If systems change over time, the change may follow a linear or cyclical pattern.
For people who would prefer to listen to a description and critical evaluation on cyclical patterns, a recent lecture is “Thoughts on Cyclical History & Generations” | Prof. CJ | May 22, 2017 | The Dangerous History Podcast (episode 0140, 1h53m) is at http://profcj.org/ep140/ . This covers:
- Ancient conceptions of cyclical time
- The concept of linear time
- Some modern conceptions of cyclical time
- The generational theory of William Strauss & Neil Howe, authors of (among other things) the famous book The Fourth Turning: An American Prophecy
- What the Strauss-Howe theory says about recent American history as well as about its present & future
- CJ’s thoughts on Strauss & Howe’s theory
For a human system, the cycle has been described as a saeculum with a periodicity of about 80 years, with four turnings (analogous to spring, summer, autumn, winter) of about 20 years each. This research is explained online at The LifeCourse Method, published circa 2012. The generational theory is more thoroughly explained by William Strauss and Neil Howe | The Fourth Turning | Broadway Books | 1997, (which has a preview on Google Books, as well as on Amazon). There is a Wikipedia page on Strauss-Howe generational theory, as well as a continuing discussion at generational-theory.com .
This theory is based on Anglo-American history dating back to the 1400s, and admits that other societies could be on different cycles. While William Strauss passed away in 2007, Neil Howe is still active with his research, and even posts at https://twitter.com/howegeneration. A search on “Neil Howe, turnings” rapidly turns up more interviews and recently published articles.
Hi all systems people!
I am a recent graduate from Aalto University, Finland, where I studied in the interdisciplinary Creative Sustainability master’s degree program. Systems thinking was one of the bedrocks of the program, and we were fortunate to have David Ing teach us about systems sciences in one of our courses. David has been giving me advice after the course, and after a recent conversation about how to apply systems thinking, he requested that I post my question to SysCoI. So here goes.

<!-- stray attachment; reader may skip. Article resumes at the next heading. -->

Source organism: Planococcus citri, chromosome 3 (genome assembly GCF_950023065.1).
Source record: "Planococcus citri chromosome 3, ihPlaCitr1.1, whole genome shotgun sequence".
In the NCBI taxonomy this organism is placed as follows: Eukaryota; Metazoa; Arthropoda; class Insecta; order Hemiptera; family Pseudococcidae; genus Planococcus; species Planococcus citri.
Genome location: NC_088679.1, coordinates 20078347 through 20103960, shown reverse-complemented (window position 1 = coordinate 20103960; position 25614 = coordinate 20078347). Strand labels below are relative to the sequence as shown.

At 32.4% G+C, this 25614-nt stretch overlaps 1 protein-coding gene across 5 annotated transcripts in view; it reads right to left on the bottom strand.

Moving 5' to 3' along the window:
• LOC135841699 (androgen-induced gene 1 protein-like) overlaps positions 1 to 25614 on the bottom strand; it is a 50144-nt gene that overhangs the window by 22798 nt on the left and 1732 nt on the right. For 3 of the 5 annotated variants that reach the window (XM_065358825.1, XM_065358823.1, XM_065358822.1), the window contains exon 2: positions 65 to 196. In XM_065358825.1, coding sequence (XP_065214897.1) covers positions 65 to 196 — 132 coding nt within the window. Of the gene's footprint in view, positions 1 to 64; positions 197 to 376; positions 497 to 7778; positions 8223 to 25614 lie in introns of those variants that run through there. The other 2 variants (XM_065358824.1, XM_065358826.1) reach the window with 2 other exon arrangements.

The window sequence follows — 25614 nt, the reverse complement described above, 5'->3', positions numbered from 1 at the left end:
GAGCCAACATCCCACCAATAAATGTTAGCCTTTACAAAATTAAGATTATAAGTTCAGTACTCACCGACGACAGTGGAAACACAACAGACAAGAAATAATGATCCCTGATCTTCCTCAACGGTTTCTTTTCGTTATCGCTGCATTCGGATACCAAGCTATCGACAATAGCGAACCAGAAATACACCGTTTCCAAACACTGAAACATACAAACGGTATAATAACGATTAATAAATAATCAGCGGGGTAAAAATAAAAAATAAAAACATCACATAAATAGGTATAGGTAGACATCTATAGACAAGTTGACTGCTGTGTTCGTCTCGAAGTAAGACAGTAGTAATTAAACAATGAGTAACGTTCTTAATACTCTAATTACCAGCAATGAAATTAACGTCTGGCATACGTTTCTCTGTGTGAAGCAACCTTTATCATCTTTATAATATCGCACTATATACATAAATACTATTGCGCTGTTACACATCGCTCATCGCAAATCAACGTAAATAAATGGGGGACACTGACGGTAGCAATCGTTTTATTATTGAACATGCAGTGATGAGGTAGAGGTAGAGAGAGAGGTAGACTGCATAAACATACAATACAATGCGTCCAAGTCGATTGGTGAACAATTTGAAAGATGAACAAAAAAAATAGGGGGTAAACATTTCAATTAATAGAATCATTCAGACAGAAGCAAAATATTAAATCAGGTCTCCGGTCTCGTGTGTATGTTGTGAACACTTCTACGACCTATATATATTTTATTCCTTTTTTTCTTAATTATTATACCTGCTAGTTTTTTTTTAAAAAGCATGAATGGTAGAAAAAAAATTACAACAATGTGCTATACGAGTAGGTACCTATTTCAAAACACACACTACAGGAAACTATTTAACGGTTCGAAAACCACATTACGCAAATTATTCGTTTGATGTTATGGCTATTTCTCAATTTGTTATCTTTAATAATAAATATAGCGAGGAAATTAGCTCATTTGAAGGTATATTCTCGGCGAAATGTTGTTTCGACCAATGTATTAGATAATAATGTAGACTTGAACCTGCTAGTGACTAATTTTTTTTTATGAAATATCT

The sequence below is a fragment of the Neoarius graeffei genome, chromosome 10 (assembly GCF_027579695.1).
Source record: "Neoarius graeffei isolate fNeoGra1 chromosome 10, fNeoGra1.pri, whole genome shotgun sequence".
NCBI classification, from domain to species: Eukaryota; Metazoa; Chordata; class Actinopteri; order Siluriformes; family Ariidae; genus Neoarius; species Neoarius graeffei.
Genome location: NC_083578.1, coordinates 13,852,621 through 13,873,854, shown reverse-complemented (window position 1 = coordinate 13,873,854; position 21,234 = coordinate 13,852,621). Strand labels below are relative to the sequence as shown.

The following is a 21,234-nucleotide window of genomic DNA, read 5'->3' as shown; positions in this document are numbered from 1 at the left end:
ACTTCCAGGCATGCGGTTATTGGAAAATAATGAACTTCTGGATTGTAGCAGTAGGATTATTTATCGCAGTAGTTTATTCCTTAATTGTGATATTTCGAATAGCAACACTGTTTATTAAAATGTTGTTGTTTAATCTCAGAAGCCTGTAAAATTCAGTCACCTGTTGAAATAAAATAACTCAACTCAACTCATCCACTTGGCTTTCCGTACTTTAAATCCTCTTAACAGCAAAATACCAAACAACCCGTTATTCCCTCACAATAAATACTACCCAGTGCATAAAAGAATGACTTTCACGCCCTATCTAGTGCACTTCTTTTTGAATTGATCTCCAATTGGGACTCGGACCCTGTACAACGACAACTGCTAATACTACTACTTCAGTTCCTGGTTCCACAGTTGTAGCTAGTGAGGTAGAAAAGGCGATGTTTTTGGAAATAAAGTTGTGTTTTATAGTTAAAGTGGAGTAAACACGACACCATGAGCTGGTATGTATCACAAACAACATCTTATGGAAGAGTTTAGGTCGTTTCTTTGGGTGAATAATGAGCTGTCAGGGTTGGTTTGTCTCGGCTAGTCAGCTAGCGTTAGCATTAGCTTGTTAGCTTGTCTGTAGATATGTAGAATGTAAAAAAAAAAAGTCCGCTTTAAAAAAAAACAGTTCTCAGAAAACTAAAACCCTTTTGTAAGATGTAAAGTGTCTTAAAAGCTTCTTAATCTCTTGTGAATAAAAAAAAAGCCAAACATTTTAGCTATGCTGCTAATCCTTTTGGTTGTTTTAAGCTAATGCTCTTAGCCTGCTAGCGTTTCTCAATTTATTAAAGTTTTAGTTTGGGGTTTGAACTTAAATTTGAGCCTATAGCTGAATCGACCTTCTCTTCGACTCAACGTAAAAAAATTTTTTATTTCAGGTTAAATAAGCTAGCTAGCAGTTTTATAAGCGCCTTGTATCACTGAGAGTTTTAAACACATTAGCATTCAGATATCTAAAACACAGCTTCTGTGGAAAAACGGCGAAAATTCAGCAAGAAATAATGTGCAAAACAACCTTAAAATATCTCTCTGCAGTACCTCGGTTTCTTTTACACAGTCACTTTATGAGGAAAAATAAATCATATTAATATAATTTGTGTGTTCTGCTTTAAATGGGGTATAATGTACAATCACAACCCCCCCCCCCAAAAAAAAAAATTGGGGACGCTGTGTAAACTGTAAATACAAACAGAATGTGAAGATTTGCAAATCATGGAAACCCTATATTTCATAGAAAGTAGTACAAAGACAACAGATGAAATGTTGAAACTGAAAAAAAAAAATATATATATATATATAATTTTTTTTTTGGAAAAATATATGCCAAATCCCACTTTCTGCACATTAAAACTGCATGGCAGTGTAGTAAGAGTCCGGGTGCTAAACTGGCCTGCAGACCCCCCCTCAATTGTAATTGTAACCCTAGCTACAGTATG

My question is: How would you advice a recent graduate entering the workforce to apply systems thinking? Where would you start and what practices would you implement? I would also love to hear any stories of how you have applied systems thinking and practices to real life problem settings.
Thank you already in advance!
Within a capitalist system, perhaps there’s more than one way to distribute moral hazard. Here’s a concrete view of an investor-dominated approach at Apple, as compared to a managerial-dominated approach at Google.
Which principal-agent problem is more vexing? Stock-market returns are one, albeit imperfect, way of answering this question and since the initial developments, Google has far outperformed Apple. But that pattern is flipped if the time frame is restricted to the past year. So it won’t be known for many years to come if Apple or Google has a sharper financial strategy.
More importantly, though, how do these strategies impact the lives of everyday people? A capitalist system aims for the efficient allocation of capital, and indeed, workers have a better shot at seeing median wages increase when money is being put to its most productive use. So to an extent, how they fare under each system has to do with who is deciding where and how profits get invested. When managers reallocate profits, that reallocation benefits from the capabilities and knowledge that companies have built over decades, but suffers from the possibly poor incentives of managers. When investors are the ones reallocating profits, however, the scope of the reallocation can be broader, theoretically leading to more innovation; at the same time, those investors don’t have preexisting organizational capabilities and they may suffer from their own short-term time horizons.
Even if one considers the disparities in the shares of wealth accruing to labor and capital problematic—and there certainly are other strategies for addressing those disparities—making sure that managers and investors are dividing their responsibilities on capital allocation efficiently is critical for making the economic pie as big as it can be. And in that regard, while the problems of Google’s model are significant, they are also well appreciated. The excesses of Apple’s model and the widespread deployment of share buybacks are just as dangerous—and not nearly as well understood.
“Capitalism the Apple Way vs. Capitalism the Google Way” | Mihir A. Desai | July 10, 2017 | The Atlantic at https://www.theatlantic.com/business/archive/2017/07/apple-google-capitalism/532995/